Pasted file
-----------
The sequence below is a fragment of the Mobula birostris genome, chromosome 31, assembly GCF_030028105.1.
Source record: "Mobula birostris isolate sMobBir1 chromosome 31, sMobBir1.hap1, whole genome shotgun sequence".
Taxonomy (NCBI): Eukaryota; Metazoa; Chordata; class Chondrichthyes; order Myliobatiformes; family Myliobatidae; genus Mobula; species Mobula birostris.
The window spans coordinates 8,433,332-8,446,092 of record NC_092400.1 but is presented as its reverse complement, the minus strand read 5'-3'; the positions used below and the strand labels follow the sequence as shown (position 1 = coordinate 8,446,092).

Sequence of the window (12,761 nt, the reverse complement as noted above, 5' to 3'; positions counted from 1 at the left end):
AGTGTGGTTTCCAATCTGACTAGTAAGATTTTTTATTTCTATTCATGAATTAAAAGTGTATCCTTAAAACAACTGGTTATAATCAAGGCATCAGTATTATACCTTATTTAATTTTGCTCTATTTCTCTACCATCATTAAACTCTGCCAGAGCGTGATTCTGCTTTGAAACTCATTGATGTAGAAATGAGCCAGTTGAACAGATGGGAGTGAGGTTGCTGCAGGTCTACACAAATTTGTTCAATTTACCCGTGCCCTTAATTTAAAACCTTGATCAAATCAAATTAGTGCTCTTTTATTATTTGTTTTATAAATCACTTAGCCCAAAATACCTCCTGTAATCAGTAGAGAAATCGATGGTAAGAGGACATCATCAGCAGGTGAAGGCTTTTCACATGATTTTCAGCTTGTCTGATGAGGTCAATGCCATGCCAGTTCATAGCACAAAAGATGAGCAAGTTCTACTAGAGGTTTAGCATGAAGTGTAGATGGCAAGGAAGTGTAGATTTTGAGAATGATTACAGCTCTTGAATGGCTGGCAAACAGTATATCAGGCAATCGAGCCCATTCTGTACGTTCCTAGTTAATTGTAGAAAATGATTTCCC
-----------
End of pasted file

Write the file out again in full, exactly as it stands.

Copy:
The sequence below is a fragment of the Mobula birostris genome, chromosome 31, assembly GCF_030028105.1.
Source record: "Mobula birostris isolate sMobBir1 chromosome 31, sMobBir1.hap1, whole genome shotgun sequence".
Taxonomy (NCBI): Eukaryota; Metazoa; Chordata; class Chondrichthyes; order Myliobatiformes; family Myliobatidae; genus Mobula; species Mobula birostris.
The window spans coordinates 8,433,332-8,446,092 of record NC_092400.1 but is presented as its reverse complement, the minus strand read 5'-3'; the positions used below and the strand labels follow the sequence as shown (position 1 = coordinate 8,446,092).

Sequence of the window (12,761 nt, the reverse complement as noted above, 5' to 3'; positions counted from 1 at the left end):
AGTGTGGTTTCCAATCTGACTAGTAAGATTTTTTATTTCTATTCATGAATTAAAAGTGTATCCTTAAAACAACTGGTTATAATCAAGGCATCAGTATTATACCTTATTTAATTTTGCTCTATTTCTCTACCATCATTAAACTCTGCCAGAGCGTGATTCTGCTTTGAAACTCATTGATGTAGAAATGAGCCAGTTGAACAGATGGGAGTGAGGTTGCTGCAGGTCTACACAAATTTGTTCAATTTACCCGTGCCCTTAATTTAAAACCTTGATCAAATCAAATTAGTGCTCTTTTATTATTTGTTTTATAAATCACTTAGCCCAAAATACCTCCTGTAATCAGTAGAGAAATCGATGGTAAGAGGACATCATCAGCAGGTGAAGGCTTTTCACATGATTTTCAGCTTGTCTGATGAGGTCAATGCCATGCCAGTTCATAGCACAAAAGATGAGCAAGTTCTACTAGAGGTTTAGCATGAAGTGTAGATGGCAAGGAAGTGTAGATTTTGAGAATGATTACAGCTCTTGAATGGCTGGCAAACAGTATATCAGGCAATCGAGCCCATTCTGTACGTTCCTAGTTAATTGTAGAAAATGATTTCCC